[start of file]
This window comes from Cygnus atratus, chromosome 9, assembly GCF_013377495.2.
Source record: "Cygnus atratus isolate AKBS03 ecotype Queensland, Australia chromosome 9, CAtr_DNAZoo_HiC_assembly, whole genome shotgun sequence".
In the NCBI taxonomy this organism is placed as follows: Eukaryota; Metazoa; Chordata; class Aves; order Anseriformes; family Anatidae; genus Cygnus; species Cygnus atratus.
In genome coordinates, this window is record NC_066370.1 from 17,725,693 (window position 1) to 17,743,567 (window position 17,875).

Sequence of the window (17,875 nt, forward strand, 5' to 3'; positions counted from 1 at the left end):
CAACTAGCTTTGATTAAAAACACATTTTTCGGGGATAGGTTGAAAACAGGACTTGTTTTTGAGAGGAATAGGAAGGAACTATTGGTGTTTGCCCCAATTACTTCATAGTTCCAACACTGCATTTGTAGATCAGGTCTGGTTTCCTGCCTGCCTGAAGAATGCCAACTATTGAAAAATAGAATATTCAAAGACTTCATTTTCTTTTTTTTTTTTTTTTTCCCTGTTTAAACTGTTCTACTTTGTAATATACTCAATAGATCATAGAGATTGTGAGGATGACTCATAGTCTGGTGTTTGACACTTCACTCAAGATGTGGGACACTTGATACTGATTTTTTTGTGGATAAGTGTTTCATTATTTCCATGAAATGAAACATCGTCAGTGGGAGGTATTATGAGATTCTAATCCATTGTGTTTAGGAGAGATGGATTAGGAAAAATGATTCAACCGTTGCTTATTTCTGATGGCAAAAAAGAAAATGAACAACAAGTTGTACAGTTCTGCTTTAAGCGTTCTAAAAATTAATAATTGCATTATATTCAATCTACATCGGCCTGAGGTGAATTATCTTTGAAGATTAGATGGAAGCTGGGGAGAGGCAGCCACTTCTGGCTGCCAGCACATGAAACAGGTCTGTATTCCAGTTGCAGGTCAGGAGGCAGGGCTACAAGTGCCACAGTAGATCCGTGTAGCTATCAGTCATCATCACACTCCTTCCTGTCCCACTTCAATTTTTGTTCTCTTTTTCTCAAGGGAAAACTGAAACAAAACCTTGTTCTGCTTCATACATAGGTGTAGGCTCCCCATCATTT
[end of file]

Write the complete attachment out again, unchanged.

This window comes from Cygnus atratus, chromosome 9, assembly GCF_013377495.2.
Source record: "Cygnus atratus isolate AKBS03 ecotype Queensland, Australia chromosome 9, CAtr_DNAZoo_HiC_assembly, whole genome shotgun sequence".
In the NCBI taxonomy this organism is placed as follows: Eukaryota; Metazoa; Chordata; class Aves; order Anseriformes; family Anatidae; genus Cygnus; species Cygnus atratus.
In genome coordinates, this window is record NC_066370.1 from 17,725,693 (window position 1) to 17,743,567 (window position 17,875).

Sequence of the window (17,875 nt, forward strand, 5' to 3'; positions counted from 1 at the left end):
CAACTAGCTTTGATTAAAAACACATTTTTCGGGGATAGGTTGAAAACAGGACTTGTTTTTGAGAGGAATAGGAAGGAACTATTGGTGTTTGCCCCAATTACTTCATAGTTCCAACACTGCATTTGTAGATCAGGTCTGGTTTCCTGCCTGCCTGAAGAATGCCAACTATTGAAAAATAGAATATTCAAAGACTTCATTTTCTTTTTTTTTTTTTTTTTCCCTGTTTAAACTGTTCTACTTTGTAATATACTCAATAGATCATAGAGATTGTGAGGATGACTCATAGTCTGGTGTTTGACACTTCACTCAAGATGTGGGACACTTGATACTGATTTTTTTGTGGATAAGTGTTTCATTATTTCCATGAAATGAAACATCGTCAGTGGGAGGTATTATGAGATTCTAATCCATTGTGTTTAGGAGAGATGGATTAGGAAAAATGATTCAACCGTTGCTTATTTCTGATGGCAAAAAAGAAAATGAACAACAAGTTGTACAGTTCTGCTTTAAGCGTTCTAAAAATTAATAATTGCATTATATTCAATCTACATCGGCCTGAGGTGAATTATCTTTGAAGATTAGATGGAAGCTGGGGAGAGGCAGCCACTTCTGGCTGCCAGCACATGAAACAGGTCTGTATTCCAGTTGCAGGTCAGGAGGCAGGGCTACAAGTGCCACAGTAGATCCGTGTAGCTATCAGTCATCATCACACTCCTTCCTGTCCCACTTCAATTTTTGTTCTCTTTTTCTCAAGGGAAAACTGAAACAAAACCTTGTTCTGCTTCATACATAGGTGTAGGCTCCCCATCATTT